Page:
March 9th: Anvils, Mammatus, Rainbows and Hail, South Hampshire

It's been a long time coming, but the first day of photogenic convection this year proved to be about as good as it gets for early March. A cool, northwesterly, maritime airstream flodded the UK, bringing widespread shallow convection. There were a few rumbles of thunder around the country, but none of the showers I saw produced any. Nonetheless, some very nice examples with a crisp blue backdrop. The air was quite dry at low levels, so not much precipitation was reaching the ground, apart from in the heavier showers. The first anvils appeared to the west in the early afternoon:

First Anvil

I headed about 5 miles inland to a good vantage point in the New Forest. Here you can see an approaching line of showers, building quite rapidly as they got nearer:

Approaching Showers

A view towards the anvil above as it loomed overhead:

The sun remained out right until the last minute, giving some very stormy-looking scenes with near pitch black skies and heavy rain visible in the distance:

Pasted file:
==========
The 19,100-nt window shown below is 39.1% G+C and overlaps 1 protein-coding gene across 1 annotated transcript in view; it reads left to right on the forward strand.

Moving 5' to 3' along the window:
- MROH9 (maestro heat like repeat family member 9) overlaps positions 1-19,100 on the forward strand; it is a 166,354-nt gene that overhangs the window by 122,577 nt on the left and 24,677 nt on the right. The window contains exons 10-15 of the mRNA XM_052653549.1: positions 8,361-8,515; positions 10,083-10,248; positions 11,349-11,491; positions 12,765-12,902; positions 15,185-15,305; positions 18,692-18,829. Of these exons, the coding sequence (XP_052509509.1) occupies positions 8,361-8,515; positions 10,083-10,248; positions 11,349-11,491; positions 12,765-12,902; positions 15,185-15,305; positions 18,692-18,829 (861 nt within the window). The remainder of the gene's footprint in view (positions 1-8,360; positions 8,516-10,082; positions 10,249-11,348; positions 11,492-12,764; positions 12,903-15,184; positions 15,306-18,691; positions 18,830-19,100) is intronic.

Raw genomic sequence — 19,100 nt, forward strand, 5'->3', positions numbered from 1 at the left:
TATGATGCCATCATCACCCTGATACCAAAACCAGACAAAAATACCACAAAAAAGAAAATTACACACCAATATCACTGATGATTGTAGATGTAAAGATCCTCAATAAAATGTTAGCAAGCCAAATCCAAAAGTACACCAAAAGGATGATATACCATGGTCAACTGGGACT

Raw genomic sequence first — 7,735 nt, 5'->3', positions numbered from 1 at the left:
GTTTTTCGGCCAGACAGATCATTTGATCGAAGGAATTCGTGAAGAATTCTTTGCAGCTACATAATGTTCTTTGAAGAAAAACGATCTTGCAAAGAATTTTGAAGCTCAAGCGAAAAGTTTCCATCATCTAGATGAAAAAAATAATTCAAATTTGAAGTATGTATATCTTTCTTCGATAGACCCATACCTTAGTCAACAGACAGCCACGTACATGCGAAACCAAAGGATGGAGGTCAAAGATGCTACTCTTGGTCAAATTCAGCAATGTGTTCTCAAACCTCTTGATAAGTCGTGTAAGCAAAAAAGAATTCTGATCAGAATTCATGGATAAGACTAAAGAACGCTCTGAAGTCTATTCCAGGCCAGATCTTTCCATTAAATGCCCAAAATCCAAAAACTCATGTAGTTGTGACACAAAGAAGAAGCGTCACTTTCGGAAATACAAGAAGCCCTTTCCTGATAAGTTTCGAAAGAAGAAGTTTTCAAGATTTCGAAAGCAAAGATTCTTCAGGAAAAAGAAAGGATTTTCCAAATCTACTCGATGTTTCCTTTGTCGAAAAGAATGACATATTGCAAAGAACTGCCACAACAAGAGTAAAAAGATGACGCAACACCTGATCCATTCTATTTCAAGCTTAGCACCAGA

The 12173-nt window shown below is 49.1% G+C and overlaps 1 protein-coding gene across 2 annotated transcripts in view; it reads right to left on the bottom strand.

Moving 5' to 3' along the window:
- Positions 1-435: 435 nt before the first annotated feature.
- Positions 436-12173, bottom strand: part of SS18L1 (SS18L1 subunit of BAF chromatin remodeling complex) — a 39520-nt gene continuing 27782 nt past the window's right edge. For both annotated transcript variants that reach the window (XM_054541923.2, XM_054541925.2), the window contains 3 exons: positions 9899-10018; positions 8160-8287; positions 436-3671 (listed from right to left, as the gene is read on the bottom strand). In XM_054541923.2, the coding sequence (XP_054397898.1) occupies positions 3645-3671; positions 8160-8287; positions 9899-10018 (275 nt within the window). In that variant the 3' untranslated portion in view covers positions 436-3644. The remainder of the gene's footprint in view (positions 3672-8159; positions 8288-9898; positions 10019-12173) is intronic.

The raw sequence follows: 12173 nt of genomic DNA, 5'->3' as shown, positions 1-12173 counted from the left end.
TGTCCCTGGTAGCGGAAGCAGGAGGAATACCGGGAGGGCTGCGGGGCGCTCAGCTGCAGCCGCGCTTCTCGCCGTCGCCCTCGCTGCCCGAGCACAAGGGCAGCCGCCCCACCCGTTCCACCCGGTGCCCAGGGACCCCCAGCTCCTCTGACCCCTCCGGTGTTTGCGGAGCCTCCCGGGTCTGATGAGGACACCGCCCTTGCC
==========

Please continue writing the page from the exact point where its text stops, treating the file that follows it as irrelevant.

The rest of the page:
The heavy rain stayed just to the north, but the shower swung a relatively strong gust front right overhead, giving a few hailstones and some very strong (and cold!) gusts of wind:

Gust front

As it passed quickly to the east, a nice display of mammatus on the back edge:


A very bright double rainbow followed soon after as the sun returned. It was one of the brightest I've seen:


Looking back south, another textbook example of a cumulonimbus over the Isle of Wight:


The shower that passed over me was now retreating into the distance, dying as it went. Still retained it's rainbow though:


I had to go home at this point to upload my images - I really need another memory card! I was hoping to head for the coast for sunset, with the idea of catching some anvils over the sea. Luckily I arrived just in time:


This local shower was positioned over Bournemouth and Poole, Dorset, with some new growth behind. The backlightning really made this a good scene, with virga clearly seen:


A parting shot as the sun set beneath this impressive anvil: